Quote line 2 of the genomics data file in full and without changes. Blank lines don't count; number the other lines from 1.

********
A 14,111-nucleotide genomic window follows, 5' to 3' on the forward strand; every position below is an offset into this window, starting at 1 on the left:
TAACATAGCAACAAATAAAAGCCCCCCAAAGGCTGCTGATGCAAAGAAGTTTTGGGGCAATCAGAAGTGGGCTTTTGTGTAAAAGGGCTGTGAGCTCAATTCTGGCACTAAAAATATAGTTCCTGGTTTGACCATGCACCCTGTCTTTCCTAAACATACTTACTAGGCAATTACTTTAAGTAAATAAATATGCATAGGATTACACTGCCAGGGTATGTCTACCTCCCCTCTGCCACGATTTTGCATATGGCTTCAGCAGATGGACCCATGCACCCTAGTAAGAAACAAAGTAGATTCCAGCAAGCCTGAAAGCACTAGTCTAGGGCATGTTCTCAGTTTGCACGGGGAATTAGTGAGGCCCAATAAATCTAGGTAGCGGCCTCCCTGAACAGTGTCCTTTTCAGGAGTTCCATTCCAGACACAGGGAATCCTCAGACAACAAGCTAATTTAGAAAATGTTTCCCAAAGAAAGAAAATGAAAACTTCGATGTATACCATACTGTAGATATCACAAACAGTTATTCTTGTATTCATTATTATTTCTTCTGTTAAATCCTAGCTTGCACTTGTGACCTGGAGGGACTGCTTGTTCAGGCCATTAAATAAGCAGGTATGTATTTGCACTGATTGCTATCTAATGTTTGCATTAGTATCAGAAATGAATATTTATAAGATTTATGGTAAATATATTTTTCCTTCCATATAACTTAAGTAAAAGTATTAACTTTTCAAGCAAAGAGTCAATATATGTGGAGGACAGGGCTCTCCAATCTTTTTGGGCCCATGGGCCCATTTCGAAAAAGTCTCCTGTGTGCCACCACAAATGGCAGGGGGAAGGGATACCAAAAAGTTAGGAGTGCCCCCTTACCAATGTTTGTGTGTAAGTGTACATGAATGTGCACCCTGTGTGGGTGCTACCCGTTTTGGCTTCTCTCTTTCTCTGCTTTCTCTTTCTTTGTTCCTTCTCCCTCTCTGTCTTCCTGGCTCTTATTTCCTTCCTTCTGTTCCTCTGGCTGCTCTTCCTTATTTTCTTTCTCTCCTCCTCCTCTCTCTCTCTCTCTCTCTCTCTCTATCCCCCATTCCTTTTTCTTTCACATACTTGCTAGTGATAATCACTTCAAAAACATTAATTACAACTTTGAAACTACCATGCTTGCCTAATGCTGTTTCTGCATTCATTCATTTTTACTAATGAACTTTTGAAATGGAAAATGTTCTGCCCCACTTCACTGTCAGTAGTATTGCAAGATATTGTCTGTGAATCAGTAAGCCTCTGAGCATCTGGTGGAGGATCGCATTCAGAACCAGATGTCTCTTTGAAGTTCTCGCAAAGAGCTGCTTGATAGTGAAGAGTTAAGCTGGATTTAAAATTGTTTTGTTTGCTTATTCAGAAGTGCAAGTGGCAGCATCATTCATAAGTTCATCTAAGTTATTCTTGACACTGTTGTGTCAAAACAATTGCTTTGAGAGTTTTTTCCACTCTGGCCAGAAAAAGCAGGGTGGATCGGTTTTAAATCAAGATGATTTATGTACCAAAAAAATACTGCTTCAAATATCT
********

TAACATAGCAACAAATAAAAGCCCCCCAAAGGCTGCTGATGCAAAGAAGTTTTGGGGCAATCAGAAGTGGGCTTTTGTGTAAAAGGGCTGTGAGCTCAATTCTGGCACTAAAAATATAGTTCCTGGTTTGACCATGCACCCTGTCTTTCCTAAACATACTTACTAGGCAATTACTTTAAGTAAATAAATATGCATAGGATTACACTGCCAGGGTATGTCTACCTCCCCTCTGCCACGATTTTGCATATGGCTTCAGCAGATGGACCCATGCACCCTAGTAAGAAACAAAGTAGATTCCAGCAAGCCTGAAAGCACTAGTCTAGGGCATGTTCTCAGTTTGCACGGGGAATTAGTGAGGCCCAATAAATCTAGGTAGCGGCCTCCCTGAACAGTGTCCTTTTCAGGAGTTCCATTCCAGACACAGGGAATCCTCAGACAACAAGCTAATTTAGAAAATGTTTCCCAAAGAAAGAAAATGAAAACTTCGATGTATACCATACTGTAGATATCACAAACAGTTATTCTTGTATTCATTATTATTTCTTCTGTTAAATCCTAGCTTGCACTTGTGACCTGGAGGGACTGCTTGTTCAGGCCATTAAATAAGCAGGTATGTATTTGCACTGATTGCTATCTAATGTTTGCATTAGTATCAGAAATGAATATTTATAAGATTTATGGTAAATATATTTTTCCTTCCATATAACTTAAGTAAAAGTATTAACTTTTCAAGCAAAGAGTCAATATATGTGGAGGACAGGGCTCTCCAATCTTTTTGGGCCCATGGGCCCATTTCGAAAAAGTCTCCTGTGTGCCACCACAAATGGCAGGGGGAAGGGATACCAAAAAGTTAGGAGTGCCCCCTTACCAATGTTTGTGTGTAAGTGTACATGAATGTGCACCCTGTGTGGGTGCTACCCGTTTTGGCTTCTCTCTTTCTCTGCTTTCTCTTTCTTTGTTCCTTCTCCCTCTCTGTCTTCCTGGCTCTTATTTCCTTCCTTCTGTTCCTCTGGCTGCTCTTCCTTATTTTCTTTCTCTCCTCCTCCTCTCTCTCTCTCTCTCTCTCTCTCTATCCCCCATTCCTTTTTCTTTCACATACTTGCTAGTGATAATCACTTCAAAAACATTAATTACAACTTTGAAACTACCATGCTTGCCTAATGCTGTTTCTGCATTCATTCATTTTTACTAATGAACTTTTGAAATGGAAAATGTTCTGCCCCACTTCACTGTCAGTAGTATTGCAAGATATTGTCTGTGAATCAGTAAGCCTCTGAGCATCTGGTGGAGGATCGCATTCAGAACCAGATGTCTCTTTGAAGTTCTCGCAAAGAGCTGCTTGATAGTGAAGAGTTAAGCTGGATTTAAAATTGTTTTGTTTGCTTATTCAGAAGTGCAAGTGGCAGCATCATTCATAAGTTCATCTAAGTTATTCTTGACACTGTTGTGTCAAAACAATTGCTTTGAGAGTTTTTTCCACTCTGGCCAGAAAAAGCAGGGTGGATCGGTTTTAAATCAAGATGATTTATGTACCAAAAAAATACTGCTTCAAATATCT